One who lived in another time when the world was falling apart was German Lutheran Pastor and theologian Dietrich Bonhoeffer. After a time of study in the United States, Bonhoeffer returned to Germany and eventually joined the Confessing Church, a Christian movement that resisted the rise of Nazism. He taught for a while at an underground seminary at Finkenwalde where they trained Confessing Church pastors. He was later arrested and imprisoned for alleged participation in an assassination attempt on the life of Adolf Hitler. He was executed on April 9, 1945, just two weeks before the Allies liberated the camp and a month before Nazi Germany surrendered.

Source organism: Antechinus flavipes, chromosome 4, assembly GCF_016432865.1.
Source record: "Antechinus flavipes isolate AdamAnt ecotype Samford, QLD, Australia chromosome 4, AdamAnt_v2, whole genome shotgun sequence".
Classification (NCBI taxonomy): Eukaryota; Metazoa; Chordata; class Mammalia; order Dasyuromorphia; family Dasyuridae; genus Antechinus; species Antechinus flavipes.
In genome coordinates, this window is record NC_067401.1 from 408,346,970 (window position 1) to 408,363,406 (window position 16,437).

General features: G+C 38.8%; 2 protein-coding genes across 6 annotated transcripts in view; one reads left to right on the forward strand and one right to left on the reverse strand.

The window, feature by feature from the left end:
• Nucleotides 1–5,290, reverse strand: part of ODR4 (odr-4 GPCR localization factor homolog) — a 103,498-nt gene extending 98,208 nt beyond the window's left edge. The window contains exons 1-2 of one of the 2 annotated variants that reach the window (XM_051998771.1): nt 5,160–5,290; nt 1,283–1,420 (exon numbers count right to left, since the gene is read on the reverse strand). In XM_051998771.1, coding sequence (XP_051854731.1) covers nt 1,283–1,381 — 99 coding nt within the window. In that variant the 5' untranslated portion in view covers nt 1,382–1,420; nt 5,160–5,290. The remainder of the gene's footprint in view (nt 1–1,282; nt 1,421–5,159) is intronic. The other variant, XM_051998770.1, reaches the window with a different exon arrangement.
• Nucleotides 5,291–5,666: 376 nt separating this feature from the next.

Bonhoeffer may be best known for his book The Cost of Discipleship, but his little Life Together speaks particularly clearly to us today. His experiences of close community in the seminary and forced isolation in prison granted him a perspective on community that few have written about as eloquently. He writes, “Many people seek fellowship because they are afraid to be alone. Because they cannot stand loneliness, they are driven to seek the company of other people.” This is a dangerous position, he observes, because community then becomes a diversion, an escape from ourselves. That is anything but true community. On the other hand, we are called into community, and “if we scorn the fellowship of our (sisters and) brothers, we reject the call of Jesus Christ.” “Each by itself (that is, solitude and community),” he says, “has profound pitfalls and perils. One who wants fellowship without solitude plunges into the void of words and feelings, and one who seeks solitude without fellowship perishes in the abyss of vanity, self-infatuation, and despair. Let him who cannot be alone beware of community. Let him who is not in community beware of being alone.”